Geographic range: Fossas live in all of the forested areas of Madagascar.
Habitat: Fossas live in the humid tropical rainforests of Madagascar's east coast and the drier forests along its western coast.
Diet: The fossa is carnivorous and able to deal with nearly all sorts of small to large prey animals on Madagascar, including the larger lemur species, which can be bigger than house cats. Fossas also prey upon snakes, tenrecs (native insectivorous mammals of Madagascar), and rodents, most often introduced rats. Fossas only rarely feed on insects and other invertebrates.
Behavior and reproduction: Fossas hunt at any time of night or day. They can swim and are adept at climbing and jumping among trees while chasing prey. The animals can turn their ankles so that their hindfeet face rearward, a unique adaptation that aids them in keeping a grip on treetrunks. The long tail acts as a balance while the fossa climbs or jumps between trees. Fossas hunt alone, or in family groups made up of a mother and her young.
There is a single annual mating season from October into December. Gestation lasts six to seven weeks. Litters number two to four young. Fossa young are very cute and endearing. They have big ears and eyes, their faces suggest a combination of domestic kitten, puppy, and lion cub, and they stare out at the world with the intent, slightly bewildered stare of young domestic kittens.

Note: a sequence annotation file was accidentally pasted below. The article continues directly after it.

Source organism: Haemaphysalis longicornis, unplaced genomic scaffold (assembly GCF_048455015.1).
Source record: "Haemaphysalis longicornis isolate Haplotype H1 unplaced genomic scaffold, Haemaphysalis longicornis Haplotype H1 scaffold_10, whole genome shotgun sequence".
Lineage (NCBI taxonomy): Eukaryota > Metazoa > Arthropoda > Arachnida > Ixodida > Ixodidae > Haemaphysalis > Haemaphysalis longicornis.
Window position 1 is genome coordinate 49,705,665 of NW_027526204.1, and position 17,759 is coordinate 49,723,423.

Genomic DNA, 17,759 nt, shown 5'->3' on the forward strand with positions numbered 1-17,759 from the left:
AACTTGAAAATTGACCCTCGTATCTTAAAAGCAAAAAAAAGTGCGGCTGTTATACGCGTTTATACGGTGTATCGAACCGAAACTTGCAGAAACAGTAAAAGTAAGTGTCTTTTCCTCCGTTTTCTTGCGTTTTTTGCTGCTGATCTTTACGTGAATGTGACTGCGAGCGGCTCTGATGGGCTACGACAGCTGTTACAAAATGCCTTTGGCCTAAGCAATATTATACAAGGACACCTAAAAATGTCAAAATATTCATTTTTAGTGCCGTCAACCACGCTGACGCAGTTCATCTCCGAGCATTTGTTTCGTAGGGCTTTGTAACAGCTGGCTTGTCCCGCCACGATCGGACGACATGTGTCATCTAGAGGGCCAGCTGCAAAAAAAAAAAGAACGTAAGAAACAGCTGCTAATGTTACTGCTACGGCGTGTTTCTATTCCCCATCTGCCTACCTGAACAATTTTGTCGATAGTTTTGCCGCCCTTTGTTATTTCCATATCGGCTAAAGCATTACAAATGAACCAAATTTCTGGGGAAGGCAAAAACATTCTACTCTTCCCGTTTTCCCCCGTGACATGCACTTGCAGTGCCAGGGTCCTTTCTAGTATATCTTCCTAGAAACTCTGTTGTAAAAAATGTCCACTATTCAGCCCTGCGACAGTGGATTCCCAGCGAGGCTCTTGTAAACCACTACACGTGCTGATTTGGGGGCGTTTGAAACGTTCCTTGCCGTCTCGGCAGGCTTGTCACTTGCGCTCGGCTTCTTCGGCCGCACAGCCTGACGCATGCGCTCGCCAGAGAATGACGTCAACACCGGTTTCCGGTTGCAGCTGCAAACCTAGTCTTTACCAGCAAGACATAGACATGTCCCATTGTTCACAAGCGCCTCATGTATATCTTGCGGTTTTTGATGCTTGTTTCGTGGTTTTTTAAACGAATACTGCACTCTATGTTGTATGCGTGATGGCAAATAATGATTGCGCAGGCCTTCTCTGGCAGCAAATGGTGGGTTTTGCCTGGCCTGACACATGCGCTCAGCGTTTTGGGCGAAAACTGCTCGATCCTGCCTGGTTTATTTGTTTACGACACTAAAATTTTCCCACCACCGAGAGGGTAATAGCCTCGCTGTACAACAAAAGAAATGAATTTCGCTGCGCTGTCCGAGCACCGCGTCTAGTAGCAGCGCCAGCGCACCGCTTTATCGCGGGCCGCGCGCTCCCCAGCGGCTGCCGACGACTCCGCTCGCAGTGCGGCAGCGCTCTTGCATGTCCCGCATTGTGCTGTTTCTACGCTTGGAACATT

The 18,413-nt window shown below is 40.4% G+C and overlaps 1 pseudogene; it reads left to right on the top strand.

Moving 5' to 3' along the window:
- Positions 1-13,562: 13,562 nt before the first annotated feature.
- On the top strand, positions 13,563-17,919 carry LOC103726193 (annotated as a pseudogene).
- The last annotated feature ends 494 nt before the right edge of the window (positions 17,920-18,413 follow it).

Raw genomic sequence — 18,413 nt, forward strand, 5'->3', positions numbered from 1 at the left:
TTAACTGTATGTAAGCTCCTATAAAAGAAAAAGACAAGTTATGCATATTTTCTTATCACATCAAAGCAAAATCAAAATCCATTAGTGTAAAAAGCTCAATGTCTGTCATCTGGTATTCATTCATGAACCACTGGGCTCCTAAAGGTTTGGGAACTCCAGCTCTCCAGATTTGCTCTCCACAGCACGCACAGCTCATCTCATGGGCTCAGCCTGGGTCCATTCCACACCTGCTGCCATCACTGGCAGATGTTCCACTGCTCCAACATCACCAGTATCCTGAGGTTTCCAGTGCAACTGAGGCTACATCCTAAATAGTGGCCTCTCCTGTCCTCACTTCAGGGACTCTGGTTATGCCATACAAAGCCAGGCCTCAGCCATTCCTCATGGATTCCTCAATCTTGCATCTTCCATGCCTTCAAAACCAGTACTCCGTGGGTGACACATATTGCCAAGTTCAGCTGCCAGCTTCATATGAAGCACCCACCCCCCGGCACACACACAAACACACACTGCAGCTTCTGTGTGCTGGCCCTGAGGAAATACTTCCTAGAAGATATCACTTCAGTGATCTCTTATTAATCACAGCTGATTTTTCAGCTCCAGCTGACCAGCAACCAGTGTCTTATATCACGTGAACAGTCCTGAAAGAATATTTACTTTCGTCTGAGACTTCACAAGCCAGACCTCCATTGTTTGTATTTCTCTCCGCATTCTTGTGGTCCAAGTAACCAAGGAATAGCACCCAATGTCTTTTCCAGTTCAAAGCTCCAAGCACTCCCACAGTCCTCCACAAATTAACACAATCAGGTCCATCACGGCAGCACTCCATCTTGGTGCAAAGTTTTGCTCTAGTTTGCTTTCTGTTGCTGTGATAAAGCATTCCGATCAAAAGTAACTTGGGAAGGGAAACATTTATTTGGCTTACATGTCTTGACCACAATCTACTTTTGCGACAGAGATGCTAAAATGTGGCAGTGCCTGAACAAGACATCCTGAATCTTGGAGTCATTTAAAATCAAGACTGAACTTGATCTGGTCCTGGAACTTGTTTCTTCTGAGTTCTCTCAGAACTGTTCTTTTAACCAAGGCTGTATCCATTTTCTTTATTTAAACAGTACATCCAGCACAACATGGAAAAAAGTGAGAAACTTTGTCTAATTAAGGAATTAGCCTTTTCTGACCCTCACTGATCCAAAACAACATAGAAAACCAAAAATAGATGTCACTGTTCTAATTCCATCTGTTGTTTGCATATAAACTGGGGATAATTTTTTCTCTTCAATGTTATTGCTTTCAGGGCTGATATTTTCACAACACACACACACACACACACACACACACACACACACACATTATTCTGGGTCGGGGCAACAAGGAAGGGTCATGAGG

Mating is a complex affair, resembling that of cats. A female in heat stations herself in a tree, while several males, following her scent, gather around the tree, vocalizing and fighting among themselves. Then, one at a time, the males climb the tree and are accepted or rejected by the female. If she accepts a male, she will usually walk farther out on a branch but allow the male to mount her from behind, his forepaws resting on her neck, while he gently grips the female's nape in his jaws. A single mating can last for several hours, and the female will mate with several of the gathered males.
Only the mother raises the young, in a tree hollow or a hollowed-out termite nest. The young of both sexes reach sexual maturity at four years. A most interesting phenomenon among female fossa young is that they pass through a brief pseudo-masculine stage in their second year, during times of becoming less dependent on the mother and reaching sexual maturity. Their genitals come to resemble those of an adult male, they leave ano-genital scent markings on objects, as do adult males (adult females do not, except in mating season), and the female young secrete more of the fur-staining orange fluid than do adult females. Why this occurs is unanswered, and the young females lose the masculine characteristics as they approach sexual maturity.